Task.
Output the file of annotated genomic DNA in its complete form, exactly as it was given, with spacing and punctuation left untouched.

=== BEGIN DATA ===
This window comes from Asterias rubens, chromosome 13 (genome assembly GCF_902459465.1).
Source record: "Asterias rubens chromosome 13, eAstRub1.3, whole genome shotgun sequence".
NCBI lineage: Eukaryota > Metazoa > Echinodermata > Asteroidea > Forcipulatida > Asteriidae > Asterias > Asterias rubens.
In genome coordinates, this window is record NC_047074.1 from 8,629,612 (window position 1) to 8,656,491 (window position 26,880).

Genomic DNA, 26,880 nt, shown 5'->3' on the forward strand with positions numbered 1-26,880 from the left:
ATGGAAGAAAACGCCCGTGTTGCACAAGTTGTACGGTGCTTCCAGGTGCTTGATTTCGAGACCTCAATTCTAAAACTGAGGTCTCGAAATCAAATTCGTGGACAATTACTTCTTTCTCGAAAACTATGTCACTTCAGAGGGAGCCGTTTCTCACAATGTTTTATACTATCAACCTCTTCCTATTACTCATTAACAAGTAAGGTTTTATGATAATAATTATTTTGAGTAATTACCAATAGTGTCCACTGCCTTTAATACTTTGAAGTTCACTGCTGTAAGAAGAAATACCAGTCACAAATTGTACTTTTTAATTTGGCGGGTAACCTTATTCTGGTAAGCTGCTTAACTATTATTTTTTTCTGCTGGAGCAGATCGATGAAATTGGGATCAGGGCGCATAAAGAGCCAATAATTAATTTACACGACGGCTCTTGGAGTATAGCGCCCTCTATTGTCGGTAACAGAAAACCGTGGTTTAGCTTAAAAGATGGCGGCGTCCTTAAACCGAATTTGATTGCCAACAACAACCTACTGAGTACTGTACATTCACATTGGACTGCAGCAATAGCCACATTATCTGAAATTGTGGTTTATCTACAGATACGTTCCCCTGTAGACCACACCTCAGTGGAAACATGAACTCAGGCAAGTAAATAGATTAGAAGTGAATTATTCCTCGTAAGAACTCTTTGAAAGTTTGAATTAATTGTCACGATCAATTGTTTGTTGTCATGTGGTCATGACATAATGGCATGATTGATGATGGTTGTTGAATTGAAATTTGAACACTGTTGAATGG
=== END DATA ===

This window comes from Asterias rubens, chromosome 13 (genome assembly GCF_902459465.1).
Source record: "Asterias rubens chromosome 13, eAstRub1.3, whole genome shotgun sequence".
NCBI lineage: Eukaryota > Metazoa > Echinodermata > Asteroidea > Forcipulatida > Asteriidae > Asterias > Asterias rubens.
In genome coordinates, this window is record NC_047074.1 from 8,629,612 (window position 1) to 8,656,491 (window position 26,880).

Genomic DNA, 26,880 nt, shown 5'->3' on the forward strand with positions numbered 1-26,880 from the left:
ATGGAAGAAAACGCCCGTGTTGCACAAGTTGTACGGTGCTTCCAGGTGCTTGATTTCGAGACCTCAATTCTAAAACTGAGGTCTCGAAATCAAATTCGTGGACAATTACTTCTTTCTCGAAAACTATGTCACTTCAGAGGGAGCCGTTTCTCACAATGTTTTATACTATCAACCTCTTCCTATTACTCATTAACAAGTAAGGTTTTATGATAATAATTATTTTGAGTAATTACCAATAGTGTCCACTGCCTTTAATACTTTGAAGTTCACTGCTGTAAGAAGAAATACCAGTCACAAATTGTACTTTTTAATTTGGCGGGTAACCTTATTCTGGTAAGCTGCTTAACTATTATTTTTTTCTGCTGGAGCAGATCGATGAAATTGGGATCAGGGCGCATAAAGAGCCAATAATTAATTTACACGACGGCTCTTGGAGTATAGCGCCCTCTATTGTCGGTAACAGAAAACCGTGGTTTAGCTTAAAAGATGGCGGCGTCCTTAAACCGAATTTGATTGCCAACAACAACCTACTGAGTACTGTACATTCACATTGGACTGCAGCAATAGCCACATTATCTGAAATTGTGGTTTATCTACAGATACGTTCCCCTGTAGACCACACCTCAGTGGAAACATGAACTCAGGCAAGTAAATAGATTAGAAGTGAATTATTCCTCGTAAGAACTCTTTGAAAGTTTGAATTAATTGTCACGATCAATTGTTTGTTGTCATGTGGTCATGACATAATGGCATGATTGATGATGGTTGTTGAATTGAAATTTGAACACTGTTGAATGG